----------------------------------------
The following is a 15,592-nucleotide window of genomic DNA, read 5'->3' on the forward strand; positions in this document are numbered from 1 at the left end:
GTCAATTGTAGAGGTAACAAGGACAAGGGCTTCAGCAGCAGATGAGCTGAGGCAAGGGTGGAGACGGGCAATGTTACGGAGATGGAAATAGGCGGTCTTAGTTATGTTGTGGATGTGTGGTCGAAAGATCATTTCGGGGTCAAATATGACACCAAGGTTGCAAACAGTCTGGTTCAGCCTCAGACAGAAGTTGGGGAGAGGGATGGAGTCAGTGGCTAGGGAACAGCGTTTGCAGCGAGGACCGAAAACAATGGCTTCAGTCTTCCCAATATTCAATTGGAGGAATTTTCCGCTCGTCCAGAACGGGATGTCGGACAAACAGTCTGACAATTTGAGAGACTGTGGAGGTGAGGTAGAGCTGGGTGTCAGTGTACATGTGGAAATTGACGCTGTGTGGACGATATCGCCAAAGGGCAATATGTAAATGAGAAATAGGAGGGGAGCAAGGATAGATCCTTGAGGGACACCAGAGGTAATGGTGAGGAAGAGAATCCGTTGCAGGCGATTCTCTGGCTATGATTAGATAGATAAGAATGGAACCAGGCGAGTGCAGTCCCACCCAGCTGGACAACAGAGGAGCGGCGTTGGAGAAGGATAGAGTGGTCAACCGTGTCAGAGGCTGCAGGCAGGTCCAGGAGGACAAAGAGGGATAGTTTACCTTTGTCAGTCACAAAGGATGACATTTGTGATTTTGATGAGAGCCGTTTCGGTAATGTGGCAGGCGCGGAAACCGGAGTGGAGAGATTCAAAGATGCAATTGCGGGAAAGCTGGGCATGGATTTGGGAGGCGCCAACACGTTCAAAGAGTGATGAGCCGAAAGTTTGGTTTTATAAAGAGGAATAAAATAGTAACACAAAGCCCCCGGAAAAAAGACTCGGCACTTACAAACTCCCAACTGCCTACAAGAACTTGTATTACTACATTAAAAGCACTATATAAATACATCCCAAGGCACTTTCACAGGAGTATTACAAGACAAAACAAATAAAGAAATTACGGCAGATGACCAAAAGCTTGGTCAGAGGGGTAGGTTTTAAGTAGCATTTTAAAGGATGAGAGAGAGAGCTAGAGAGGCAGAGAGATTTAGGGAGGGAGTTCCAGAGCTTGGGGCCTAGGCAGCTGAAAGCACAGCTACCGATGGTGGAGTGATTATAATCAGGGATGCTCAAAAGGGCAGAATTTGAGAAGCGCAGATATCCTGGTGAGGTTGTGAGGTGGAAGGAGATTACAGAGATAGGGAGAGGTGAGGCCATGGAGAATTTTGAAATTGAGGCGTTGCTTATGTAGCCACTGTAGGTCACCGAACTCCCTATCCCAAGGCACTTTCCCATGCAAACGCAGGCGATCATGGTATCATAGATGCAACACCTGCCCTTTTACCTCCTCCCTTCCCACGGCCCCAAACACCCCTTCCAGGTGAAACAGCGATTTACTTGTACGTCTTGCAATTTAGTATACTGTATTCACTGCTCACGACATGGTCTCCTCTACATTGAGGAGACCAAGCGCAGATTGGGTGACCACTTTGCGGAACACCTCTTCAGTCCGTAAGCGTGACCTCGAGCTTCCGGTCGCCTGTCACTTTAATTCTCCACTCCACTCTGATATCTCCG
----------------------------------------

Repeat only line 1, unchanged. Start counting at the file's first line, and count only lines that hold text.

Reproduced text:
The following is a 15,592-nucleotide window of genomic DNA, read 5'->3' on the forward strand; positions in this document are numbered from 1 at the left end: